Lastly, don't be discouraged if your not hitting some super high number. Just keep brewing, take notes and play around with the crush, pH, temperature or whatever. Eventually you will figure it out and your numbers will improve, and even when things don't go perfectly, you still get beer.
     
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  7. Markok

    Markok Member

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    Yes batch sparging. I may have to start crushing my own grain. I’m not sure when it’s purchased from my local supply store that they are able to change their setting or at least willing. I’ll have to inquire.
     
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  8. Markok

    Markok Member

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    I’m new to this software. I have only figured out so far that if I make my equipment profile efficiency 58% then I achieve my OG. It will take time for me to learn the rest.
     
  9. Markok

    Markok Member

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    Thanks again HighVoltageMan
     
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  10. Nosybear

    Nosybear Well-Known Member

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    That's brewhouse - the amount of sugar you actually got in a brew session compared to the theoretical maximum you could get. Brewhouse that low means you're leaving a lot of sugar somewhere, like the bottom of a mash tun or trapped in trub in your kettle. You lose some to conversion - we can usually get about 90% of the sugars out of the grain, some doesn't convert and some gets left behind in the draff. After that, you lose sugar by losing wort. So take a good close look at your system: Are you leaving wort in a mash tun? Are you doing BIAB or no-sparge - both tend to leave more sugars in the grain. Do you leave wort in the kettle? All are opportunities to reduce your efficiency, even samples cost you efficiency! Track those down and you'll find your efficiency losses.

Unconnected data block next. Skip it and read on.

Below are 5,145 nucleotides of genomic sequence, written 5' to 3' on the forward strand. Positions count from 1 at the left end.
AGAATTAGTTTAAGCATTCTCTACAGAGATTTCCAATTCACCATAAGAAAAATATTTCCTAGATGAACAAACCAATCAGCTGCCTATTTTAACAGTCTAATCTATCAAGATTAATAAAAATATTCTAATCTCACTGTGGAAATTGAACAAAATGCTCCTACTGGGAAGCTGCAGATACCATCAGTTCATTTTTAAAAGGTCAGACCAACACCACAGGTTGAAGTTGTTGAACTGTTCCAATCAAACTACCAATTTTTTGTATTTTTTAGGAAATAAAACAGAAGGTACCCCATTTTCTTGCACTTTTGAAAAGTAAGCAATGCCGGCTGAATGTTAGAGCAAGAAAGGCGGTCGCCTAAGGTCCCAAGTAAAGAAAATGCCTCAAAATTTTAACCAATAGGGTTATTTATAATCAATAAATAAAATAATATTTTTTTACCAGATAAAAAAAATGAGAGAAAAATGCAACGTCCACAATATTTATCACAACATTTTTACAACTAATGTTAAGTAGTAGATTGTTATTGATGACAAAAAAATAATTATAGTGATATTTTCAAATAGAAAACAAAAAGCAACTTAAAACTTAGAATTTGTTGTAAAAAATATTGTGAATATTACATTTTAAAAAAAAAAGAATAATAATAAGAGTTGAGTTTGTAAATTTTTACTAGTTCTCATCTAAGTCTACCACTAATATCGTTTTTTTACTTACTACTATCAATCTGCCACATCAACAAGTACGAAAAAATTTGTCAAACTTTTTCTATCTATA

11. BOB357

    BOB357 Well-Known Member

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    Unless you've got a sizable loss in your mash tun or are leaving a lot in your kettle, I'd say it would be worth getting a grain mill. Have you ever checked your mash/lauter efficiency? (pre-boil in the kettle)
     
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  12. Hawkbox

    Hawkbox Well-Known Member

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    72% when I batch sparge was achievable but I no sparge so it hovers 3-5% lower for no clear reason. The variability is the annoyance, not the lower efficiency.
     
  13. Mark Farrall

    Mark Farrall Well-Known Member

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    That's a tip I am very happy to see. I get frustrated by floaties in the refractometer quite a bit with my preferences. Thanks!
     
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  14. Mark Farrall

    Mark Farrall Well-Known Member

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    They really don't want to change things, especially at the volumes they're doing it affects the longevity of the device. Most places will mill it twice if you ask, though they may charge you a little more for it. And they will often forget to do it (at least that's what I was telling myself and my wife when I bought the mill).